The time to seek out activities to help you gain some relevant experience is sooner rather than later. Confirming that you’ve been working on your goals over the long haul rather than throwing something together during your last year of college is vital. It demonstrates powerful dedication and commitment that can make you a particularly strong applicant when it comes time to start applying to med schools.
Take advantage of opportunities for volunteering, job shadowing, and researching whenever you can do so without interfering with your studies.
Get to Know Your Advisor
If you haven’t already partnered up with your pre-med advisor, do so. They are one of your most valuable resources when preparing for med school. Your advisor will help you create an actionable plan to get you from point A to point B and can help you decide which schools best match your interests and qualifications.
They are knowledgeable about the specific requirements for various med school programs and the admissions process, and can assist you in determining your chances of acceptance. If your school does not have a pre-med advisor on staff, you can find one by visiting the website of the National Association of Advisors for the Health Professions (NAAHP)
Become a Leader
If you already belong to a club or organization, it is an excellent time to take on more responsibility. While you don’t need to be a top officer, increasing your level of participation so you are more active in planning and influencing within the group is a great way to highlight your leadership skills.
Preparing for med school can be overwhelming, and there is a lot of pressure to build a resume that will look desirable to admissions committees. However, officers want to see students who are well rounded in their personal life as well as in academics and extracurriculars.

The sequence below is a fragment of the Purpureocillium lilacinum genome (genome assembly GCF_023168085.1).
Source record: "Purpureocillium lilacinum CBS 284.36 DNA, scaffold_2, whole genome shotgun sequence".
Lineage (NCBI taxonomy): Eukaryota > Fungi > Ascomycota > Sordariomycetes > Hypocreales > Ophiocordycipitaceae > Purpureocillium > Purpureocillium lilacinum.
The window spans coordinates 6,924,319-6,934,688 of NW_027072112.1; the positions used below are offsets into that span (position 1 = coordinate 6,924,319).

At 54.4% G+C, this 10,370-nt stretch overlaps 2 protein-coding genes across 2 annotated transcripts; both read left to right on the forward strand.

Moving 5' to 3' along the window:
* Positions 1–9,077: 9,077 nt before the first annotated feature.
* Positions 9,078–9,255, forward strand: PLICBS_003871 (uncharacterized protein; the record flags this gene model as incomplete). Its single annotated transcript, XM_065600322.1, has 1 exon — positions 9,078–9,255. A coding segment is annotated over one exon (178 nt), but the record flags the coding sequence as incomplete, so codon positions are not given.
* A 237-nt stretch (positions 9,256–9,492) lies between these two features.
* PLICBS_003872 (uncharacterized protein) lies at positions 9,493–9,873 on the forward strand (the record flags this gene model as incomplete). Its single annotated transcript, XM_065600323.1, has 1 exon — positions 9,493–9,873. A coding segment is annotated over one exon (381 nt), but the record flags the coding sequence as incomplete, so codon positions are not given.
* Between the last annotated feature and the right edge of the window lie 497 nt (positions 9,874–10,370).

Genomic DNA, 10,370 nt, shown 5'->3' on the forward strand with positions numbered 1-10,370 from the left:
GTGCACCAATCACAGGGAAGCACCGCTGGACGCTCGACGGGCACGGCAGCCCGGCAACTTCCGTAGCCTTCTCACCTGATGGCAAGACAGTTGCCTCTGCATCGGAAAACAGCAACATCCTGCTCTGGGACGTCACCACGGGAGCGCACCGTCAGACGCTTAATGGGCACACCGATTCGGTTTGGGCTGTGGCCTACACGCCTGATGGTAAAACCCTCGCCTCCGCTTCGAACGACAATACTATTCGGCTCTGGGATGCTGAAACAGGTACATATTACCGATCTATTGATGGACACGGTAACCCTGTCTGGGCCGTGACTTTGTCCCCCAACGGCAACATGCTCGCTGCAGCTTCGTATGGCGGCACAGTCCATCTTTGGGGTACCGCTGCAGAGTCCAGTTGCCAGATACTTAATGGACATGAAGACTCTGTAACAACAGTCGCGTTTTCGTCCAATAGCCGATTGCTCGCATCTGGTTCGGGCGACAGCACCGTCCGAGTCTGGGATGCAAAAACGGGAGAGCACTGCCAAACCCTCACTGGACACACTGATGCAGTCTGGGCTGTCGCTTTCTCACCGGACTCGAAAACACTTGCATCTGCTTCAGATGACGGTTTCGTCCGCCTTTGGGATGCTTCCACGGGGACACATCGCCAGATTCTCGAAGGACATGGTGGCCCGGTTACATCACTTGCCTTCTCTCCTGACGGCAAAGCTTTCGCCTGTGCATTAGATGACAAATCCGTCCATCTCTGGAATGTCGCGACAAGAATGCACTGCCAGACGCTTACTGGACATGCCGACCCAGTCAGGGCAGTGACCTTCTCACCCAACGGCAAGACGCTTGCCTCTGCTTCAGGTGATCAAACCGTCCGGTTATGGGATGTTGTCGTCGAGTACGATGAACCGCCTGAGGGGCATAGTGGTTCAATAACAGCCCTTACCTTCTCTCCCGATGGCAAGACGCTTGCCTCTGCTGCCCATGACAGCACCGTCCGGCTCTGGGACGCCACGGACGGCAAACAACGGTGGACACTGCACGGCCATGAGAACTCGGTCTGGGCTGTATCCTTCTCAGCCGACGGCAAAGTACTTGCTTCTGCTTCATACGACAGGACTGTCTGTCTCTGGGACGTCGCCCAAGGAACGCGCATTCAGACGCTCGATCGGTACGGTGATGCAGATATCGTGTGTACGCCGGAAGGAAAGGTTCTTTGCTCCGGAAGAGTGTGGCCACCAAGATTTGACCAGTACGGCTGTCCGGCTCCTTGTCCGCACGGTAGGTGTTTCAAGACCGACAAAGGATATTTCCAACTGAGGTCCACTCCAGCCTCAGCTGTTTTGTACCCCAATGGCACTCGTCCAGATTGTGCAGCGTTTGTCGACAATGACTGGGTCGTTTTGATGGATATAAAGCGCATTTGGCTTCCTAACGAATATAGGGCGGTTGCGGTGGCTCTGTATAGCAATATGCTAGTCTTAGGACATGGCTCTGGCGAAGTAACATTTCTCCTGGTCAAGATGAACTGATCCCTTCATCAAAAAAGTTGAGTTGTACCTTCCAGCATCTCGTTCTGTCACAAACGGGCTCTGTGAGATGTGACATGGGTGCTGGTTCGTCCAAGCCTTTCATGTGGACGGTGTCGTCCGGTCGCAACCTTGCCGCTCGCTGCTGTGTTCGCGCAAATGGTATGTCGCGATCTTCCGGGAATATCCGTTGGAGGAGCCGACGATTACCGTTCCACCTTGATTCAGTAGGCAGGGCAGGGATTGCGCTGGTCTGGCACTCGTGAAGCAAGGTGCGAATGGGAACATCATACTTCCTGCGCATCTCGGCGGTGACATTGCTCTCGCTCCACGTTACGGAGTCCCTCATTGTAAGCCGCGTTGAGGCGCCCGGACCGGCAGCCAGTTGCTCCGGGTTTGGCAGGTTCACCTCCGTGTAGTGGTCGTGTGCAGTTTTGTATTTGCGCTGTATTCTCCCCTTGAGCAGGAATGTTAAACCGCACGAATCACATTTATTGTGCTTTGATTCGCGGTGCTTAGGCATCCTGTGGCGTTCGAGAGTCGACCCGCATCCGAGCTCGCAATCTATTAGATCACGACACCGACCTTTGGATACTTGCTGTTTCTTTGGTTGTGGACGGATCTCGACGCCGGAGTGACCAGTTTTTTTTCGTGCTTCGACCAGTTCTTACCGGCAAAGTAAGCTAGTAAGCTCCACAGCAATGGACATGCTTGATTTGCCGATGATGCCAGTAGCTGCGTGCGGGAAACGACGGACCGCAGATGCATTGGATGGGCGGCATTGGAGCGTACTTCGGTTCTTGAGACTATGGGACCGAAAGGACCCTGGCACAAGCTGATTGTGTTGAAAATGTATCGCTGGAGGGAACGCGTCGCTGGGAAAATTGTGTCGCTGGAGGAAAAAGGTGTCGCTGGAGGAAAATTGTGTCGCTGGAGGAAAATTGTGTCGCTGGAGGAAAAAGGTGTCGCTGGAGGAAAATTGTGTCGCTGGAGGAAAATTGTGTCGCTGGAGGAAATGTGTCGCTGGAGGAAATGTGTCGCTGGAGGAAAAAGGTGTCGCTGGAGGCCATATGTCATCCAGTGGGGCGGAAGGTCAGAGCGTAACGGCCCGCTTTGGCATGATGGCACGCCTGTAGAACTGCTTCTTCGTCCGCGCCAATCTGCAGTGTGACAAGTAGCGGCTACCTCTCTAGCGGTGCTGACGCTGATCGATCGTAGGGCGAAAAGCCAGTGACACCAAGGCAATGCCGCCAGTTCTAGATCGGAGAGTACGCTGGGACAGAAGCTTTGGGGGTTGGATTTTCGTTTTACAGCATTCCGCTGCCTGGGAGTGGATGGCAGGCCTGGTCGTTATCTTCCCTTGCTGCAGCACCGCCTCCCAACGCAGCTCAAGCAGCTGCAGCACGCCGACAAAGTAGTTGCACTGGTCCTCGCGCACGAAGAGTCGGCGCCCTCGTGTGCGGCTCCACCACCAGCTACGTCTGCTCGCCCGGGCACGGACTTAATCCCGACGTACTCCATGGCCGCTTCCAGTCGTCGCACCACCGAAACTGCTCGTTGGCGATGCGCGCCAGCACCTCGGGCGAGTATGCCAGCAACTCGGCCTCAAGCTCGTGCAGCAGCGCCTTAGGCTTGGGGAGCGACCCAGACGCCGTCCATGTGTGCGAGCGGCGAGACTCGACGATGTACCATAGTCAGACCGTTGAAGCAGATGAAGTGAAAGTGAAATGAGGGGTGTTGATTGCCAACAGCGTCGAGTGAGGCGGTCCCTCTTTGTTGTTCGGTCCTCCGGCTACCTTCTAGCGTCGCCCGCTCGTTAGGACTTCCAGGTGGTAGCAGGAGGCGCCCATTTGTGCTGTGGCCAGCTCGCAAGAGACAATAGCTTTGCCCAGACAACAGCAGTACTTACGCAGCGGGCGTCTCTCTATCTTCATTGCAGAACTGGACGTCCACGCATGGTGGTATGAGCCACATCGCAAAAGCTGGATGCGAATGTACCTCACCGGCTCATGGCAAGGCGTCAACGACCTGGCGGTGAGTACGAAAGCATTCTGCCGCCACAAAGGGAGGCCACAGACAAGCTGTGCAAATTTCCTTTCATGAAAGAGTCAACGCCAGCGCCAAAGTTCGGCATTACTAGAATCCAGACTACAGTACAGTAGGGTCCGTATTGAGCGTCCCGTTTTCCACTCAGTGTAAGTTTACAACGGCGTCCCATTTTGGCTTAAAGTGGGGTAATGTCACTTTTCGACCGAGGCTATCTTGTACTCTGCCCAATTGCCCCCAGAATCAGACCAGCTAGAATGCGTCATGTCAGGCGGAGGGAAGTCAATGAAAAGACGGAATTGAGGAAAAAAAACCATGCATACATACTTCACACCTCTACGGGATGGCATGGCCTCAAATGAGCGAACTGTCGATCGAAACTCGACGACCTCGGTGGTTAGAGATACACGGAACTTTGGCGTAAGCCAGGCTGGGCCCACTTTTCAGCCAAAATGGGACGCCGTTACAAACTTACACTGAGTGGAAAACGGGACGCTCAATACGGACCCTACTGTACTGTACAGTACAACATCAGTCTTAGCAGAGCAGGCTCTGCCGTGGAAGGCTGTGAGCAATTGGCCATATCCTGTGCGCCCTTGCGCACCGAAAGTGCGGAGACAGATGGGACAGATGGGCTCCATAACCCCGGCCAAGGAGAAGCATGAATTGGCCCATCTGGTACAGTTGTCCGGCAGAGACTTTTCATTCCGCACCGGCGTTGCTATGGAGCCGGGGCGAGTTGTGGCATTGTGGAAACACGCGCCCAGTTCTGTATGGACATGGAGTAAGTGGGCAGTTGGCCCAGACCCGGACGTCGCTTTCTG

Don’t spend so much time amassing a list of activities that will look good on paper that you lose yourself. Be sure to pursue interests that make you feel happy and fulfilled, whether they are related to the medical field or not. The medical field wants real people, not carbon copies.
Final Thoughts on Studying Pre-Med to Get Into Medical School
Students who thrive academically are those who choose a major that they are drawn to, rather than one that is expected to prepare for med school. While many potential med school applicants may want to study the hard sciences, there are plenty of alternative majors that provide an equal chance of admission. Choosing a course of study that is compelling and for which you have aptitude will increase your overall level of success and provide you with alternatives should you decide not to attend medical school.
The major you choose for your pre-med studies is less critical than excellent GPA and MCAT exam scores. But extracurriculars, letters of recommendation, clinical experience, and a student’s overall level of commitment to the healthcare field are also huge factors for admissions committees making a final decision about acceptance.